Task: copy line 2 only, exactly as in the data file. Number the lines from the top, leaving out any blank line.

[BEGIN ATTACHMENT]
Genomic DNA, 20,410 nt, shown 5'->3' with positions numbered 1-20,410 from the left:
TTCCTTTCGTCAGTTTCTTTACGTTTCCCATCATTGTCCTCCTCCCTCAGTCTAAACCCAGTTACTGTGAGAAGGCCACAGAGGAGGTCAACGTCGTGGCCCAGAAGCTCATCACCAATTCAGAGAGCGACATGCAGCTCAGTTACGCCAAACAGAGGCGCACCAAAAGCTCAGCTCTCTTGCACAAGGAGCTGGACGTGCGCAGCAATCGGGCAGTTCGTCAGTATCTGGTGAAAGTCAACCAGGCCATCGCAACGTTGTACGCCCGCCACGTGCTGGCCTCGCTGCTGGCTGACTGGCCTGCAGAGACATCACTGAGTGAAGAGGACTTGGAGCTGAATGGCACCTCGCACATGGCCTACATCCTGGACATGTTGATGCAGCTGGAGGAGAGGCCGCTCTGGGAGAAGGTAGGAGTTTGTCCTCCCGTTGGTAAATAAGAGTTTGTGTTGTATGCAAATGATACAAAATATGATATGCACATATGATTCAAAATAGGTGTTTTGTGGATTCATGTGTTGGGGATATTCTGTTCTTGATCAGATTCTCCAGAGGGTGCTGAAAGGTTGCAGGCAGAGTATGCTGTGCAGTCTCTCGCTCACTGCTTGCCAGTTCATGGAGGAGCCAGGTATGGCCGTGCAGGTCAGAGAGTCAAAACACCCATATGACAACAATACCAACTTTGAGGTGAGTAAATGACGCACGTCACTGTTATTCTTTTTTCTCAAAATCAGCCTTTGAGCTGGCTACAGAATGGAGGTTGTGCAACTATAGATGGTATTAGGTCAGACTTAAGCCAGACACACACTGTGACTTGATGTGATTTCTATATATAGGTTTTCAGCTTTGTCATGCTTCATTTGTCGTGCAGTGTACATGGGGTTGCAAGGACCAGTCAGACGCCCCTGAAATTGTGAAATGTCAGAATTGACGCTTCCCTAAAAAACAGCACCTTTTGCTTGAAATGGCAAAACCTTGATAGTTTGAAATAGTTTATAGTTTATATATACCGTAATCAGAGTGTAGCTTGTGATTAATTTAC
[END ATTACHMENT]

TTCCTTTCGTCAGTTTCTTTACGTTTCCCATCATTGTCCTCCTCCCTCAGTCTAAACCCAGTTACTGTGAGAAGGCCACAGAGGAGGTCAACGTCGTGGCCCAGAAGCTCATCACCAATTCAGAGAGCGACATGCAGCTCAGTTACGCCAAACAGAGGCGCACCAAAAGCTCAGCTCTCTTGCACAAGGAGCTGGACGTGCGCAGCAATCGGGCAGTTCGTCAGTATCTGGTGAAAGTCAACCAGGCCATCGCAACGTTGTACGCCCGCCACGTGCTGGCCTCGCTGCTGGCTGACTGGCCTGCAGAGACATCACTGAGTGAAGAGGACTTGGAGCTGAATGGCACCTCGCACATGGCCTACATCCTGGACATGTTGATGCAGCTGGAGGAGAGGCCGCTCTGGGAGAAGGTAGGAGTTTGTCCTCCCGTTGGTAAATAAGAGTTTGTGTTGTATGCAAATGATACAAAATATGATATGCACATATGATTCAAAATAGGTGTTTTGTGGATTCATGTGTTGGGGATATTCTGTTCTTGATCAGATTCTCCAGAGGGTGCTGAAAGGTTGCAGGCAGAGTATGCTGTGCAGTCTCTCGCTCACTGCTTGCCAGTTCATGGAGGAGCCAGGTATGGCCGTGCAGGTCAGAGAGTCAAAACACCCATATGACAACAATACCAACTTTGAGGTGAGTAAATGACGCACGTCACTGTTATTCTTTTTTCTCAAAATCAGCCTTTGAGCTGGCTACAGAATGGAGGTTGTGCAACTATAGATGGTATTAGGTCAGACTTAAGCCAGACACACACTGTGACTTGATGTGATTTCTATATATAGGTTTTCAGCTTTGTCATGCTTCATTTGTCGTGCAGTGTACATGGGGTTGCAAGGACCAGTCAGACGCCCCTGAAATTGTGAAATGTCAGAATTGACGCTTCCCTAAAAAACAGCACCTTTTGCTTGAAATGGCAAAACCTTGATAGTTTGAAATAGTTTATAGTTTATATATACCGTAATCAGAGTGTAGCTTGTGATTAATTTAC